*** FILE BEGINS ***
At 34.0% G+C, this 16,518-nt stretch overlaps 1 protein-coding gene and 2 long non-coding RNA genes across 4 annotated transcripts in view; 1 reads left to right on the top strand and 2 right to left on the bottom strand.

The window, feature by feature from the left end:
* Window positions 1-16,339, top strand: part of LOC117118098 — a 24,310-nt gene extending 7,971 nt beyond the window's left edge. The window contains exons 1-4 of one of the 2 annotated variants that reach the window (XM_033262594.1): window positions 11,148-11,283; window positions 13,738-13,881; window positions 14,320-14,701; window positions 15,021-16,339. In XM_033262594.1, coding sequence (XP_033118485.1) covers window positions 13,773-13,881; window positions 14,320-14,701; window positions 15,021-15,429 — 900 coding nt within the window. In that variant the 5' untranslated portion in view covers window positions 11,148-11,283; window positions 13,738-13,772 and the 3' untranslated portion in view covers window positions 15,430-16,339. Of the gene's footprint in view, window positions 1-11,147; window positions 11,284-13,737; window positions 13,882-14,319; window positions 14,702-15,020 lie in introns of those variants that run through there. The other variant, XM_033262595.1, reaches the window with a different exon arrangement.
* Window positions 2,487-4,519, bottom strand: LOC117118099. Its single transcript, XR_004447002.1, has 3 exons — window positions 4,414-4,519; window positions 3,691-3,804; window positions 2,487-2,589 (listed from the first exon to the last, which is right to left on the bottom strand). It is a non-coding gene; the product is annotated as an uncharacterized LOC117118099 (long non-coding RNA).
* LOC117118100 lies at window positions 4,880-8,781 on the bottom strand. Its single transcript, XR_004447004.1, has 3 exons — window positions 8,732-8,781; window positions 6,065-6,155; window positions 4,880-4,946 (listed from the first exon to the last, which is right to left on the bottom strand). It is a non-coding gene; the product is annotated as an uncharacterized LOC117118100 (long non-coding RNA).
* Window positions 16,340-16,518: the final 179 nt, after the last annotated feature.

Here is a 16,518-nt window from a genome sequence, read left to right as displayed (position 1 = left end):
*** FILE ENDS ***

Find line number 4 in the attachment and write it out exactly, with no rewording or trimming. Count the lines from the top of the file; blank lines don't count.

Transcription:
* Window positions 2,487-4,519, bottom strand: LOC117118099. Its single transcript, XR_004447002.1, has 3 exons — window positions 4,414-4,519; window positions 3,691-3,804; window positions 2,487-2,589 (listed from the first exon to the last, which is right to left on the bottom strand). It is a non-coding gene; the product is annotated as an uncharacterized LOC117118099 (long non-coding RNA).